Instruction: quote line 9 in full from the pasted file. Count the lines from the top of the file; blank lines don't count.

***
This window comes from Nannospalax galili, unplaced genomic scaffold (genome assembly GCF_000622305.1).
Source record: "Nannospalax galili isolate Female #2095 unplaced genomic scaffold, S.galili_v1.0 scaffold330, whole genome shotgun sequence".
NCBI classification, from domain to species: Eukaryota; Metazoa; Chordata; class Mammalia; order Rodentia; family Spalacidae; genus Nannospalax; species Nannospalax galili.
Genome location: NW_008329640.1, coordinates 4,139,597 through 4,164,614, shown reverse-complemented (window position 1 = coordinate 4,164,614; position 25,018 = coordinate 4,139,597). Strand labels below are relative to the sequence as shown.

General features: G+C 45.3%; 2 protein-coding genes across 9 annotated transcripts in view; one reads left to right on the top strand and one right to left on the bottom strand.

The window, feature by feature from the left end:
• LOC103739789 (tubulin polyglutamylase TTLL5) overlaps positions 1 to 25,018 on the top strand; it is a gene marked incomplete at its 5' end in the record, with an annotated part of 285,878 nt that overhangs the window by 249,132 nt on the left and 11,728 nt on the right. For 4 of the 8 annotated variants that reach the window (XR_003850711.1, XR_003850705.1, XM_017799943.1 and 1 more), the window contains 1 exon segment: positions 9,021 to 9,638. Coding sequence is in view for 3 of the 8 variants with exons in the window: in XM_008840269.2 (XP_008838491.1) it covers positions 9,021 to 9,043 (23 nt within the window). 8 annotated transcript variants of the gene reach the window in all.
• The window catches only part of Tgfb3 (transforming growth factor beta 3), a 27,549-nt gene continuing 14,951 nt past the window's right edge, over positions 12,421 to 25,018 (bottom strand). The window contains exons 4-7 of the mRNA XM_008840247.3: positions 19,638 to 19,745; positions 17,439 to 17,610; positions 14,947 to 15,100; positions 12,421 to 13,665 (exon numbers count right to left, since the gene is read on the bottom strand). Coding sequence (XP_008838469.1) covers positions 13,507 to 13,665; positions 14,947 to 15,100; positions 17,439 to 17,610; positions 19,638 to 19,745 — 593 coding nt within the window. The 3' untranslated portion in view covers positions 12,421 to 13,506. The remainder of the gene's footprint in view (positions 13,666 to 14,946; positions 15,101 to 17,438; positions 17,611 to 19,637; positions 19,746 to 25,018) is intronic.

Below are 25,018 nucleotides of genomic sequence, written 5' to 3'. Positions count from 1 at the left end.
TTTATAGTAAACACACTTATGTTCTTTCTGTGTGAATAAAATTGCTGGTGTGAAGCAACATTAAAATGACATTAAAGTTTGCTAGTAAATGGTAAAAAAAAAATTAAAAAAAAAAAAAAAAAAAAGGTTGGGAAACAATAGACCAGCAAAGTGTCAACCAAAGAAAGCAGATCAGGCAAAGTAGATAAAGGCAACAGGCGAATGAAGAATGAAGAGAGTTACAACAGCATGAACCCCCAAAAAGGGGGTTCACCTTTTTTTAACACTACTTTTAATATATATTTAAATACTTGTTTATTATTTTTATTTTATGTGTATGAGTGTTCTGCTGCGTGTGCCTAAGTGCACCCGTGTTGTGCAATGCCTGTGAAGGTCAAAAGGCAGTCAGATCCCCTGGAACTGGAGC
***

Below are 25,018 nucleotides of genomic sequence, written 5' to 3'. Positions count from 1 at the left end.